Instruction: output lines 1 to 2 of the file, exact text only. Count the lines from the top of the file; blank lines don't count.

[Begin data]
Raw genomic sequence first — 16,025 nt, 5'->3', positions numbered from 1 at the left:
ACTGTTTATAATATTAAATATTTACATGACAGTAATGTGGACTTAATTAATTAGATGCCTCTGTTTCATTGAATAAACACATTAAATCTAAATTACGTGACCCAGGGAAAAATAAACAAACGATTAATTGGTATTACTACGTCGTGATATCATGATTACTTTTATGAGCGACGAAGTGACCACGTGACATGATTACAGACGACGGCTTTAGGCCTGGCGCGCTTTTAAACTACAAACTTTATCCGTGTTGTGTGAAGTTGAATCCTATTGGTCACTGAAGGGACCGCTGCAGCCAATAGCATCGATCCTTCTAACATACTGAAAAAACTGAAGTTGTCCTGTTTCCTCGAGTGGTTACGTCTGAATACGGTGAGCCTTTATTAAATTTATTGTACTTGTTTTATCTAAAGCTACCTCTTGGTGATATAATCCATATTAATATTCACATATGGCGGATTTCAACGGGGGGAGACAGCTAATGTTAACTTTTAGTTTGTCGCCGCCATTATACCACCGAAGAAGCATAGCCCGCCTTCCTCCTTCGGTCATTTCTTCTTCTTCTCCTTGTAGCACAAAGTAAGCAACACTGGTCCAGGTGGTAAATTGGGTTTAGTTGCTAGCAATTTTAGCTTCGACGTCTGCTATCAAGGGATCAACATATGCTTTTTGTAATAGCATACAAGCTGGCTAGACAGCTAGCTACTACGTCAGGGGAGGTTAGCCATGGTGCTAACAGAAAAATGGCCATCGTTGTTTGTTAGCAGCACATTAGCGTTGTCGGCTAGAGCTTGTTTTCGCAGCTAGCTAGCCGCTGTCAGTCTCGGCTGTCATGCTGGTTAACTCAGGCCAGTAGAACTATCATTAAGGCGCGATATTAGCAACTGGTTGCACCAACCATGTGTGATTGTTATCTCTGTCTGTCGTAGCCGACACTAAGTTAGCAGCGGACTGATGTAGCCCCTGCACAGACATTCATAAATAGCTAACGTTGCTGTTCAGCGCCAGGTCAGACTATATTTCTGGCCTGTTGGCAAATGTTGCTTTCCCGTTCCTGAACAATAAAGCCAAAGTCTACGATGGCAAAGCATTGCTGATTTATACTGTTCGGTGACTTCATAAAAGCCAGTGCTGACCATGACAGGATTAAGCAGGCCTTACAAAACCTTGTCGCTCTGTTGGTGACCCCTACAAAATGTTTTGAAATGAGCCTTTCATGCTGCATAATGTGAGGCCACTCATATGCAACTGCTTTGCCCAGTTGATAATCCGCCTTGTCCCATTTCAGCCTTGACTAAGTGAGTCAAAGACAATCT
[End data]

Raw genomic sequence first — 16,025 nt, 5'->3', positions numbered from 1 at the left:
ACTGTTTATAATATTAAATATTTACATGACAGTAATGTGGACTTAATTAATTAGATGCCTCTGTTTCATTGAATAAACACATTAAATCTAAATTACGTGACCCAGGGAAAAATAAACAAACGATTAATTGGTATTACTACGTCGTGATATCATGATTACTTTTATGAGCGACGAAGTGACCACGTGACATGATTACAGACGACGGCTTTAGGCCTGGCGCGCTTTTAAACTACAAACTTTATCCGTGTTGTGTGAAGTTGAATCCTATTGGTCACTGAAGGGACCGCTGCAGCCAATAGCATCGATCCTTCTAACATACTGAAAAAACTGAAGTTGTCCTGTTTCCTCGAGTGGTTACGTCTGAATACGGTGAGCCTTTATTAAATTTATTGTACTTGTTTTATCTAAAGCTACCTCTTGGTGATATAATCCATATTAATATTCACATATGGCGGATTTCAACGGGGGGAGACAGCTAATGTTAACTTTTAGTTTGTCGCCGCCATTATACCACCGAAGAAGCATAGCCCGCCTTCCTCCTTCGGTCATTTCTTCTTCTTCTCCTTGTAGCACAAAGTAAGCAACACTGGTCCAGGTGGTAAATTGGGTTTAGTTGCTAGCAATTTTAGCTTCGACGTCTGCTATCAAGGGATCAACATATGCTTTTTGTAATAGCATACAAGCTGGCTAGACAGCTAGCTACTACGTCAGGGGAGGTTAGCCATGGTGCTAACAGAAAAATGGCCATCGTTGTTTGTTAGCAGCACATTAGCGTTGTCGGCTAGAGCTTGTTTTCGCAGCTAGCTAGCCGCTGTCAGTCTCGGCTGTCATGCTGGTTAACTCAGGCCAGTAGAACTATCATTAAGGCGCGATATTAGCAACTGGTTGCACCAACCATGTGTGATTGTTATCTCTGTCTGTCGTAGCCGACACTAAGTTAGCAGCGGACTGATGTAGCCCCTGCACAGACATTCATAAATAGCTAACGTTGCTGTTCAGCGCCAGGTCAGACTATATTTCTGGCCTGTTGGCAAATGTTGCTTTCCCGTTCCTGAACAATAAAGCCAAAGTCTACGATGGCAAAGCATTGCTGATTTATACTGTTCGGTGACTTCATAAAAGCCAGTGCTGACCATGACAGGATTAAGCAGGCCTTACAAAACCTTGTCGCTCTGTTGGTGACCCCTACAAAATGTTTTGAAATGAGCCTTTCATGCTGCATAATGTGAGGCCACTCATATGCAACTGCTTTGCCCAGTTGATAATCCGCCTTGTCCCATTTCAGCCTTGACTAAGTGAGTCAAAGACAATCT